Lawn & Landscape
By Marty Grunder
Like many of you reading this column, I got my start in the landscaping business with a single lawnmower, the belief that I could outperform the competition and the audacity to go for it.
A lot has happened in the 34 years since, but when I really drill down on what has enabled me— and virtually every other successful business owner I’ve had the pleasure of knowing—to succeed, I am struck by how large a role self-confidence and the willingness to take risks has played.
And history backs me up: Scroll through a list of the most wildly accomplished entrepreneurs in the world from Andrew Carnegie and Walt Disney to Estée Lauder and Steve Jobs, and you’ll find they all had these two traits in spades. I bet you do, too.
It’s also true that our greatest strength has the potential to become our greatest weakness if we’re not careful. As confident, risk-taking owners, we tend to think we have to have all the answers all the time, when in truth sometimes the best thing we can do is admit we don’t and seek outside perspectives. As my mentor Clay Mathile, the former owner of Iams, likes to say, “The hardest thing for an entrepreneur to say is ‘I need help.’”
It took me a long time to really learn that lesson. Earlier in my career when a problem, or an opportunity that I was both excited and unsure about would come up, I’d think, “I own this company, I should know the answer.” Then I’d go it alone and often make a mess of things. But gradually I got smarter and realized just how critical it is to get outside perspective. Here’s where I’ve found the most valuable insights come from:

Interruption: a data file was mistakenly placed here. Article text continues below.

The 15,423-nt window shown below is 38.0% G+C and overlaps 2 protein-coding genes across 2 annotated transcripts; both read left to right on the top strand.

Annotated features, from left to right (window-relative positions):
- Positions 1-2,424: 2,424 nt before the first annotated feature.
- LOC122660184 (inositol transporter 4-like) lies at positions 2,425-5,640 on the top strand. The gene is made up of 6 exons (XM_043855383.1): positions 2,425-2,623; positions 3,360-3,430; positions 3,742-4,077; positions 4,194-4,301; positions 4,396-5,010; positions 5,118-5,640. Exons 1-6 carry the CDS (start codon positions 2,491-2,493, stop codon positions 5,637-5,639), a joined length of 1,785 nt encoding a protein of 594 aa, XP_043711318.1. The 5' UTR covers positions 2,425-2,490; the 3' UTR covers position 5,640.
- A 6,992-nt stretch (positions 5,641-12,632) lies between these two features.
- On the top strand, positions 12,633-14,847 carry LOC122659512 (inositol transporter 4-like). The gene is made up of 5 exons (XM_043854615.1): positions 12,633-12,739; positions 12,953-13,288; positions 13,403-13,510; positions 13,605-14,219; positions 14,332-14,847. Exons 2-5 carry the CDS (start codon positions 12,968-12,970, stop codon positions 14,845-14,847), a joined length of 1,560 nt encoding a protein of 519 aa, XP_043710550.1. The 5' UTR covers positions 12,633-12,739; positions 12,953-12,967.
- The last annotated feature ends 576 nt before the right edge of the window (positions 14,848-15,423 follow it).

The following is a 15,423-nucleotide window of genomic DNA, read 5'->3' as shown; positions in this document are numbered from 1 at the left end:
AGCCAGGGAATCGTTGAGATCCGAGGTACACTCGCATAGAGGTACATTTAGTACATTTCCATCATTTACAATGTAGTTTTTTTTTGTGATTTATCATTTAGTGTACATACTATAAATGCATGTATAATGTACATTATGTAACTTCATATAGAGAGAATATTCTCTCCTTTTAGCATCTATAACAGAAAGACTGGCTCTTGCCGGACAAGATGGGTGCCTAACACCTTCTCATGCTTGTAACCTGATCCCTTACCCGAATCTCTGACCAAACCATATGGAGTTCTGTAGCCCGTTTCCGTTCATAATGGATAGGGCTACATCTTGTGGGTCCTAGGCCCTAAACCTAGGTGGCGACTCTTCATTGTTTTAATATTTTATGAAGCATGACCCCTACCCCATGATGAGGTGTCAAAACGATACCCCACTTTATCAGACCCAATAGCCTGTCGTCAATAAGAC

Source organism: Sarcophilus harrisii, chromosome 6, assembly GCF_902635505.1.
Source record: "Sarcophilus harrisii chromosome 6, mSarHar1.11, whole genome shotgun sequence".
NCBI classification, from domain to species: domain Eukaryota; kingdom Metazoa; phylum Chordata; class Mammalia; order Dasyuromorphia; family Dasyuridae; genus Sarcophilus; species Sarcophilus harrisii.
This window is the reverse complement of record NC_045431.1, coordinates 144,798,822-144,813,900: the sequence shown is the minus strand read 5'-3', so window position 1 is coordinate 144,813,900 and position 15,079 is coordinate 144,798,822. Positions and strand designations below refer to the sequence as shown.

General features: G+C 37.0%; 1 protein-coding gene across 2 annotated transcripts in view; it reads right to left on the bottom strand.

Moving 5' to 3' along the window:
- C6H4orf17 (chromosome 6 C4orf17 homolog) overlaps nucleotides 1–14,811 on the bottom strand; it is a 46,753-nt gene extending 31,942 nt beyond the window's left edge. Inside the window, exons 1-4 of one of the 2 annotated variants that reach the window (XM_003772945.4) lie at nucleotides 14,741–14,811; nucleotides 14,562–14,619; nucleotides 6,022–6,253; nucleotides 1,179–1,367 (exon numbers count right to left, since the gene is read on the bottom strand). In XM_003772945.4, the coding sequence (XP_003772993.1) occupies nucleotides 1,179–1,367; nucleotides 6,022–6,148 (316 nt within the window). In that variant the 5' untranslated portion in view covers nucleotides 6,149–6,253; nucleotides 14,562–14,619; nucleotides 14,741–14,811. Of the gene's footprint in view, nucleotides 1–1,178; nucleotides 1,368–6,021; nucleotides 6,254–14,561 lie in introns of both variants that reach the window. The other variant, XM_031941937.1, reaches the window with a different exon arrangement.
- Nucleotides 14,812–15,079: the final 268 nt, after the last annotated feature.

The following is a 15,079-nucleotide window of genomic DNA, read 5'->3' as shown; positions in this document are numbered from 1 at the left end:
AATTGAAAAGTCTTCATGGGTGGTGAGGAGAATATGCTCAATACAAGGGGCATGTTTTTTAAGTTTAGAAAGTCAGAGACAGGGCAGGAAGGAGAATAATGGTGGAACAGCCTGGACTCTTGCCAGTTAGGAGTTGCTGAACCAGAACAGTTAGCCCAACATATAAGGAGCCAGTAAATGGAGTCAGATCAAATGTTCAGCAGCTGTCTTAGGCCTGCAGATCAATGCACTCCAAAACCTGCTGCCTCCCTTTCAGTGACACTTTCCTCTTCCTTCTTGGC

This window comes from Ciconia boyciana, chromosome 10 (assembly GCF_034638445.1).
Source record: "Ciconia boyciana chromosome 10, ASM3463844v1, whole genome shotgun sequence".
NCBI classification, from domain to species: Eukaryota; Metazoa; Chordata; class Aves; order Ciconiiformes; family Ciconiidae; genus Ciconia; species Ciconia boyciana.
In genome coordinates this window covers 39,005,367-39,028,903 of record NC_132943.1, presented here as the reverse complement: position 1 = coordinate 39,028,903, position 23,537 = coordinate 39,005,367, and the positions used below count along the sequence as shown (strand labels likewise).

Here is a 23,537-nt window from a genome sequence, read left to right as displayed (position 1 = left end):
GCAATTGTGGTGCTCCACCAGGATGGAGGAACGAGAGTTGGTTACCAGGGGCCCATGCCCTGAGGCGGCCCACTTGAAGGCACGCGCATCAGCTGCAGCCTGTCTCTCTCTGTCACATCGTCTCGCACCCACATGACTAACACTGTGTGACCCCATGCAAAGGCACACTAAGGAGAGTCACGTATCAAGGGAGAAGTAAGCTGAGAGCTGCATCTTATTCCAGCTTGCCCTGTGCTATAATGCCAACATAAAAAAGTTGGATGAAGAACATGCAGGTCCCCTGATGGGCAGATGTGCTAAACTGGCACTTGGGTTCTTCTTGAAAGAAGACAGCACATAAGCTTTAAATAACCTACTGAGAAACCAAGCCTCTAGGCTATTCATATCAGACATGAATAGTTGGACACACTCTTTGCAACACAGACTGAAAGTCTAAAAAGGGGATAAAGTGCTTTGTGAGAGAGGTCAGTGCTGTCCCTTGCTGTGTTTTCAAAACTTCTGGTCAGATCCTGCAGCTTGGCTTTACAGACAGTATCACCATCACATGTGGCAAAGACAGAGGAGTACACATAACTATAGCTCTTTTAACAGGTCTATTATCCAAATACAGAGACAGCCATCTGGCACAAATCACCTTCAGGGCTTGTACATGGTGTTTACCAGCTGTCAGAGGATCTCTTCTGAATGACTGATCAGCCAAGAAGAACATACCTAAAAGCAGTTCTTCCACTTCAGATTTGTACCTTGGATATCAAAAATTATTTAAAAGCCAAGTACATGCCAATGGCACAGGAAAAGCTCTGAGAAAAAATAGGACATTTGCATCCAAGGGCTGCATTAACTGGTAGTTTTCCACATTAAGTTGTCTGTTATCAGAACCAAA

A Good Mentor
I have enjoyed the good fortune to count Mr. Mathile as a mentor, along with a number of our industry’s leaders, many of whom I’ve written about here before. Watching how these individuals approach their businesses and listening to their advice has broadened my vision for my landscaping company and for myself, while also keeping me tethered to what’s real and realistic. Good mentors come in all shapes. I also learned a great deal early on from a local nurseryman who taught me how plants “weep, creep and leap,” and who saved me from disaster by dissuading me from bidding on a $50,000 job at Olive Garden when I was 19 and wildly unprepared for it.
Who are your mentors? Identify people you can learn from who will take an interest in you, and then work to cultivate those relationships so that when you find yourself uncertain, you have trusted, knowledgeable people in your network you can turn to.
A Professionally Run Peer Group
Having facilitated peer groups for some 16 years now, I have seen for myself the power this model has to transform business owners, both professionally and personally. When run well, with a structure and a curriculum optimized for results, these groups enable CEOs to receive from—and give to—each other relevant, real-world feedback on how to control and grow their companies. At my consultancy, we’ve structured our ACE Peer Groups to serve as boards of advisors. Surrounded by other ambitious landscape pros who want to help each other succeed as much as they want to advance themselves, our ACEs find themselves pushed to make decisions, improvements and progress in a way and at a pace they didn’t know they could.
A Good but Honest Friend
I have many wonderful friends whom I can rely on to tell me what I want to hear when I want to hear it. We all need cheerleaders at different times. And then I have my friend Mike whom I can depend on to actually tell me like it is, no holds barred. When I turn to him with a challenge I’m facing at my business, I know what he’ll say may not be what I want to hear but it will be what I need to hear. And for me that kind of candor is invaluable.
The takeaway? Value the self-confidence and risk-taking nature that made you an entrepreneur, but be honest with yourself when you need help and don’t be afraid to go find it.
Happy June and I’ll see you next month!